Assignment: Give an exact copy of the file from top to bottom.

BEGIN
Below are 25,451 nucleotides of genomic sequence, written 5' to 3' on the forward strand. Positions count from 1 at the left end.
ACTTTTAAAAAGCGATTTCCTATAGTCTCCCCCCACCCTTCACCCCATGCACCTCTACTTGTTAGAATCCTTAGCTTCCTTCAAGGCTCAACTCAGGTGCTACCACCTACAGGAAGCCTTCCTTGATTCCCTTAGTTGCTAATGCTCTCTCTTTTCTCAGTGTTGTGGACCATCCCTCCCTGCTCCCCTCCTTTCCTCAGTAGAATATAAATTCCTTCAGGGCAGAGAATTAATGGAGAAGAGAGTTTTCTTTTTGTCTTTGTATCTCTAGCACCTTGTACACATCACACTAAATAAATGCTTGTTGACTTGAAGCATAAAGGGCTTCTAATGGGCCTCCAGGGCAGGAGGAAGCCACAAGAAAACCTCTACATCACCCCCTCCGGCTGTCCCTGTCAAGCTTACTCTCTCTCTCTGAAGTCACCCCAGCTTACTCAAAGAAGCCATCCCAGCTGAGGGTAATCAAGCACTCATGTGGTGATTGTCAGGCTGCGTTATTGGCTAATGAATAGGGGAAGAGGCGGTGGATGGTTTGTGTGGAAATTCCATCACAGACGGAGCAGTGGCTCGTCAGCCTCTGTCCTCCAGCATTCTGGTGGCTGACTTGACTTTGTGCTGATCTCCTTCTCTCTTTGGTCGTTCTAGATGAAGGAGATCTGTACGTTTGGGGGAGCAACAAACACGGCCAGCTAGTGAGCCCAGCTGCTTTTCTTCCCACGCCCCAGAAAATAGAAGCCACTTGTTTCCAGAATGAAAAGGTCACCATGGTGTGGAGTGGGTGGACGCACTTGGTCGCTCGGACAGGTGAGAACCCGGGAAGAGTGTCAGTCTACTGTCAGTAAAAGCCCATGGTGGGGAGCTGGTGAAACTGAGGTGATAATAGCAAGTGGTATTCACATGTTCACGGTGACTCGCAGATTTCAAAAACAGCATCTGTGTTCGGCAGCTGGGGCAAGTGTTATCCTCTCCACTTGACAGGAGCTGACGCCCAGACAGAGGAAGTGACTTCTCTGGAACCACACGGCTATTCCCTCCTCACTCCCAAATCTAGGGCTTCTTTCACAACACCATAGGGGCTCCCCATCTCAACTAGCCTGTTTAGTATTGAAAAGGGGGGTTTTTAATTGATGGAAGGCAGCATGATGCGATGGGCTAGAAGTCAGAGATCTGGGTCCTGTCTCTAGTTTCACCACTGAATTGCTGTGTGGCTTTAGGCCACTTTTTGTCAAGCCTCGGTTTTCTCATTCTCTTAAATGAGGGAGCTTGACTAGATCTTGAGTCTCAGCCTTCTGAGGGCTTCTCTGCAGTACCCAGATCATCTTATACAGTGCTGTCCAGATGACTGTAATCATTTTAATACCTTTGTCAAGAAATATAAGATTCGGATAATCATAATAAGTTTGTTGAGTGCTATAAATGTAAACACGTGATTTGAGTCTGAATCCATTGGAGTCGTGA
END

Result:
Below are 25,451 nucleotides of genomic sequence, written 5' to 3' on the forward strand. Positions count from 1 at the left end.
ACTTTTAAAAAGCGATTTCCTATAGTCTCCCCCCACCCTTCACCCCATGCACCTCTACTTGTTAGAATCCTTAGCTTCCTTCAAGGCTCAACTCAGGTGCTACCACCTACAGGAAGCCTTCCTTGATTCCCTTAGTTGCTAATGCTCTCTCTTTTCTCAGTGTTGTGGACCATCCCTCCCTGCTCCCCTCCTTTCCTCAGTAGAATATAAATTCCTTCAGGGCAGAGAATTAATGGAGAAGAGAGTTTTCTTTTTGTCTTTGTATCTCTAGCACCTTGTACACATCACACTAAATAAATGCTTGTTGACTTGAAGCATAAAGGGCTTCTAATGGGCCTCCAGGGCAGGAGGAAGCCACAAGAAAACCTCTACATCACCCCCTCCGGCTGTCCCTGTCAAGCTTACTCTCTCTCTCTGAAGTCACCCCAGCTTACTCAAAGAAGCCATCCCAGCTGAGGGTAATCAAGCACTCATGTGGTGATTGTCAGGCTGCGTTATTGGCTAATGAATAGGGGAAGAGGCGGTGGATGGTTTGTGTGGAAATTCCATCACAGACGGAGCAGTGGCTCGTCAGCCTCTGTCCTCCAGCATTCTGGTGGCTGACTTGACTTTGTGCTGATCTCCTTCTCTCTTTGGTCGTTCTAGATGAAGGAGATCTGTACGTTTGGGGGAGCAACAAACACGGCCAGCTAGTGAGCCCAGCTGCTTTTCTTCCCACGCCCCAGAAAATAGAAGCCACTTGTTTCCAGAATGAAAAGGTCACCATGGTGTGGAGTGGGTGGACGCACTTGGTCGCTCGGACAGGTGAGAACCCGGGAAGAGTGTCAGTCTACTGTCAGTAAAAGCCCATGGTGGGGAGCTGGTGAAACTGAGGTGATAATAGCAAGTGGTATTCACATGTTCACGGTGACTCGCAGATTTCAAAAACAGCATCTGTGTTCGGCAGCTGGGGCAAGTGTTATCCTCTCCACTTGACAGGAGCTGACGCCCAGACAGAGGAAGTGACTTCTCTGGAACCACACGGCTATTCCCTCCTCACTCCCAAATCTAGGGCTTCTTTCACAACACCATAGGGGCTCCCCATCTCAACTAGCCTGTTTAGTATTGAAAAGGGGGGTTTTTAATTGATGGAAGGCAGCATGATGCGATGGGCTAGAAGTCAGAGATCTGGGTCCTGTCTCTAGTTTCACCACTGAATTGCTGTGTGGCTTTAGGCCACTTTTTGTCAAGCCTCGGTTTTCTCATTCTCTTAAATGAGGGAGCTTGACTAGATCTTGAGTCTCAGCCTTCTGAGGGCTTCTCTGCAGTACCCAGATCATCTTATACAGTGCTGTCCAGATGACTGTAATCATTTTAATACCTTTGTCAAGAAATATAAGATTCGGATAATCATAATAAGTTTGTTGAGTGCTATAAATGTAAACACGTGATTTGAGTCTGAATCCATTGGAGTCGTGA